India may have found its next international science prodigy—Amal Pushp, an 18-year-old “independent researcher” from Patna with a passion for physics and cosmology studying in Delhi Public School.
Britain’s world-famous Royal Astronomical Society elected the Patna boy as a Fellow after he earned a nomination from Lord Martin Rees, a top British astronomer and Emeritus Professor at the University of Cambridge, who was amazed by the boy’s “scientific output.”
Lord Rees also holds the position of Britain’s Astronomer Royal, an office of great prestige, and advises the British government on astronomical and related scientific matters.
“Amal was elected at the age of 18 (the youngest age possible) and nominated by the Astronomer Royal Lord Rees,” Robert Massey, a deputy executive director at the RAS, told The Telegraph.
According to the RAS, its fellowship is open to applications from anyone above the age of 18 provided that it falls above a certain acceptable standard of intellectual rigour.
“Around half the Fellowship consists of PhD-level professional scientists, a quarter are postgraduate researchers or retired scientists and the remainder are amateur scientists and undergraduates,” says the website.
Amal’s journey began when he sent his research work on black holes to famous Indian physicist Partha Ghose, an erstwhile professor at the SN Bose National Centre for Basic Sciences, Kolkata. He found the boy’s research “interesting” and gave his endorsement.
“It was you who was impressed with my research at first and believed in me without knowing me personally and even gave me [an] endorsement, which I will never forget in my life,” wrote Amal, in an email to Ghose, according to the Kolkata-based publication.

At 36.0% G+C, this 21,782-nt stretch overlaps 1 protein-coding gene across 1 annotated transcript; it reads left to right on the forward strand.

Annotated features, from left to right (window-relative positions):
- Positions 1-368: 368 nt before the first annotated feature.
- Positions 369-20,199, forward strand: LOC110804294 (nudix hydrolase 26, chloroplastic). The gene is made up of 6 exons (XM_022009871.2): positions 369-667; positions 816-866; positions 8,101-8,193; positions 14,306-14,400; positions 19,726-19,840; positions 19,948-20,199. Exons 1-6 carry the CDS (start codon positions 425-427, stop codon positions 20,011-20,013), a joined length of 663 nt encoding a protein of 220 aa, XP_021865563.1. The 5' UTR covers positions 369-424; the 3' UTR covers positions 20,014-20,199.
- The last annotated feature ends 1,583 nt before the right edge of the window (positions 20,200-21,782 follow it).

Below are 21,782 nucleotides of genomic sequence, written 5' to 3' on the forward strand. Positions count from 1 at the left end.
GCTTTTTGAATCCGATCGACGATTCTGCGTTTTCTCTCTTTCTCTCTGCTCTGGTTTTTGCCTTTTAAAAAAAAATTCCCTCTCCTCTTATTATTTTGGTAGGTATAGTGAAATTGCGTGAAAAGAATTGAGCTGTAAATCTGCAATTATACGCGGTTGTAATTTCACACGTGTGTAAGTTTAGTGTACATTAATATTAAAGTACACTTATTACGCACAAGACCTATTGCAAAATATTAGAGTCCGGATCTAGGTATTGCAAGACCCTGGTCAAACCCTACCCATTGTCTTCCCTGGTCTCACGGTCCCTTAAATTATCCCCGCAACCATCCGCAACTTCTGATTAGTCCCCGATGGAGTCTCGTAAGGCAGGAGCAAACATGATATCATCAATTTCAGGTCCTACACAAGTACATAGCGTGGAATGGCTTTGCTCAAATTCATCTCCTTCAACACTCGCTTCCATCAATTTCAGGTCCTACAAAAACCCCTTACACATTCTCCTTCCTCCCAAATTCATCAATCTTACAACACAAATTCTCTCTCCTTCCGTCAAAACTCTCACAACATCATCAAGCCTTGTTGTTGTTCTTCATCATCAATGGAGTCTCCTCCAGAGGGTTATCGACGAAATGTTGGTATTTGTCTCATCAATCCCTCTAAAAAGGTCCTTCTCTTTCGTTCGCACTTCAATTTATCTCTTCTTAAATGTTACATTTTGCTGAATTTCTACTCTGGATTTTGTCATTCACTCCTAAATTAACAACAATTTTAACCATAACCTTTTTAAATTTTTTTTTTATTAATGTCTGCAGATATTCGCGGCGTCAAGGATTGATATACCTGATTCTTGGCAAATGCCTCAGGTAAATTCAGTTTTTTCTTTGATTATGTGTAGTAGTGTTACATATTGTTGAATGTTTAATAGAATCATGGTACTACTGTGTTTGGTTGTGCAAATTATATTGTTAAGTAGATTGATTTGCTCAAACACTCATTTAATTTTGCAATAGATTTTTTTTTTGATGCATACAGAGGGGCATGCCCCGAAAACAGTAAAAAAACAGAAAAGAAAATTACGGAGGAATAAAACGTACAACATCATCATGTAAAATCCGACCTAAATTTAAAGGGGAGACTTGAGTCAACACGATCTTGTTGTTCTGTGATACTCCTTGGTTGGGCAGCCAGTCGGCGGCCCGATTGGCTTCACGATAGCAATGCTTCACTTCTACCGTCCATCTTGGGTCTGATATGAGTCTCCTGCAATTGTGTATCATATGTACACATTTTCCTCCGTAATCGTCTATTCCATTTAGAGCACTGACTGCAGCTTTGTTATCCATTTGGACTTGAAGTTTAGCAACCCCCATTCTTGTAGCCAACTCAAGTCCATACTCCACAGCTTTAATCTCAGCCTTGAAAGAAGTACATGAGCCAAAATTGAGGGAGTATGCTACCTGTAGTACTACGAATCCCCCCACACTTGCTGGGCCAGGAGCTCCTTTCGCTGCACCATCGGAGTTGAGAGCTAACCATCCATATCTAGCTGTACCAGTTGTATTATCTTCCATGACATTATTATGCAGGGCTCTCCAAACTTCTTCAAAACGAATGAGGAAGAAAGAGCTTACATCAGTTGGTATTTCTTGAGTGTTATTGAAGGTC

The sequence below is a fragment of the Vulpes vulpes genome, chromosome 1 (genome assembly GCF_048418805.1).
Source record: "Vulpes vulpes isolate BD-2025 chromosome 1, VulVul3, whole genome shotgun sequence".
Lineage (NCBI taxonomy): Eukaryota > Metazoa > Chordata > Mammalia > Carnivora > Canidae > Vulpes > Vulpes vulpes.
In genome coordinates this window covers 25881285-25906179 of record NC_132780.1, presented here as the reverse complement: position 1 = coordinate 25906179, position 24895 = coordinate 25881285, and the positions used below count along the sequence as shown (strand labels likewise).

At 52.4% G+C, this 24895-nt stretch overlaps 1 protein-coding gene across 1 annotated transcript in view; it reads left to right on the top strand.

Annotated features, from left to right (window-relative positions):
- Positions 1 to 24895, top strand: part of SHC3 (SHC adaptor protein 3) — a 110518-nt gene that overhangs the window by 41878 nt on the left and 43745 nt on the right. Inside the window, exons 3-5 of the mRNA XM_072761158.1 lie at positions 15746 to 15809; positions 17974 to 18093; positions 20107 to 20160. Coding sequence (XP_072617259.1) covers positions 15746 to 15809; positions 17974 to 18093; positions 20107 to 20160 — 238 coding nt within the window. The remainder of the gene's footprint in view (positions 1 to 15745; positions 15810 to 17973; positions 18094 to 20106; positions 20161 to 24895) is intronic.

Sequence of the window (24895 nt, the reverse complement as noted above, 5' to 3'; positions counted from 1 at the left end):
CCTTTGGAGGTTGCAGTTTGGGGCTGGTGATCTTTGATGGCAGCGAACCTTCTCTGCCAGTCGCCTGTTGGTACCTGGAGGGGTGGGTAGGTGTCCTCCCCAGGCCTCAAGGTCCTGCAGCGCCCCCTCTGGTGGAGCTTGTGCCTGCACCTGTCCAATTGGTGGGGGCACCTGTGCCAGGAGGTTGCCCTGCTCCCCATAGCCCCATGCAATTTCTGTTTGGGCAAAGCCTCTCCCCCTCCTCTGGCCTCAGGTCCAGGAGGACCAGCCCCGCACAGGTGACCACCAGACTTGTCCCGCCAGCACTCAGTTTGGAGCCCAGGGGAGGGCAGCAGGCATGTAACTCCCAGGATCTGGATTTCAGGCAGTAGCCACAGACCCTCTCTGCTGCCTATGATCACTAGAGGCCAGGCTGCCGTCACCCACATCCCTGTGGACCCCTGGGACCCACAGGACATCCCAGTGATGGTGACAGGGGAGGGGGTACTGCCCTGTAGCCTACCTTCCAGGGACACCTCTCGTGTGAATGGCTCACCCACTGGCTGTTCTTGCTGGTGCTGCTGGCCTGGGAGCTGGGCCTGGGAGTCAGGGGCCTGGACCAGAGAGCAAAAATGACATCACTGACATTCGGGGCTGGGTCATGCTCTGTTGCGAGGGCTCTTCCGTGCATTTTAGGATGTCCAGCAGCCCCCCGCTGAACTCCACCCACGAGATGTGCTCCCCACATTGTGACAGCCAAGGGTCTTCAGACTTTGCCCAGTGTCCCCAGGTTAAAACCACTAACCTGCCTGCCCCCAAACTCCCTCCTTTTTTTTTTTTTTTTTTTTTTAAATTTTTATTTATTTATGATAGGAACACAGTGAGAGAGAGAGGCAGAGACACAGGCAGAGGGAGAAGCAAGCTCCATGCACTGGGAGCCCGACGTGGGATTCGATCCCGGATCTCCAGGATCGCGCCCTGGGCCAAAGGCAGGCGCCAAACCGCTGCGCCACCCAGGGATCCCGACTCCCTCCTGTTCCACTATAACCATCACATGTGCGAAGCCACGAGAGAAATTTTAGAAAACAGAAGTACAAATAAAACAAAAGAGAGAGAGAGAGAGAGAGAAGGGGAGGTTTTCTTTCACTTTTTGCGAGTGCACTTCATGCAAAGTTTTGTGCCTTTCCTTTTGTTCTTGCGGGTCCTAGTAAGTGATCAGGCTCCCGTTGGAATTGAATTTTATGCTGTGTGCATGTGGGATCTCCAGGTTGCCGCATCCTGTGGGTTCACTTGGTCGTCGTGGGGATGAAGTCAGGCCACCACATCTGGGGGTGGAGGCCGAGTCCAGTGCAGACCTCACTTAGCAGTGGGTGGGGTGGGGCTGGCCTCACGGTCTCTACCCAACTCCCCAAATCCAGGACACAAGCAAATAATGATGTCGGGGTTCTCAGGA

Responding to this recent development, Ghose told the publication that he had endorsed Amal for the fellowship because of its content, calling him a “special talent.”
Ghose also hoped that Amal Pushp would obtain admission into a prestigious undergraduate program and maintain these standards of scientific excellence.
Other top physicists, meanwhile, have spoken of their admiration for the content of Amal’s paper, adding that Indian schools must move away from the curse of rote learning. They stress that schools must recognise these exceptionally gifted students and encourage them every step of the way.
“Unfortunately, we have only [a] rigid exam-based entrance routes to our top institutions,” Saurabh Dube, a physicist at Indian Institute of Science Education and Research, Pune, told The Telegraph. “We don’t have formal mechanisms to take talented people who may not do well in exams.”
For Amal Pushp, meanwhile, the focus will soon shift back to the Class XII board exams he will have to appear for in a few months.
(Edited by Gayatri Mishra)
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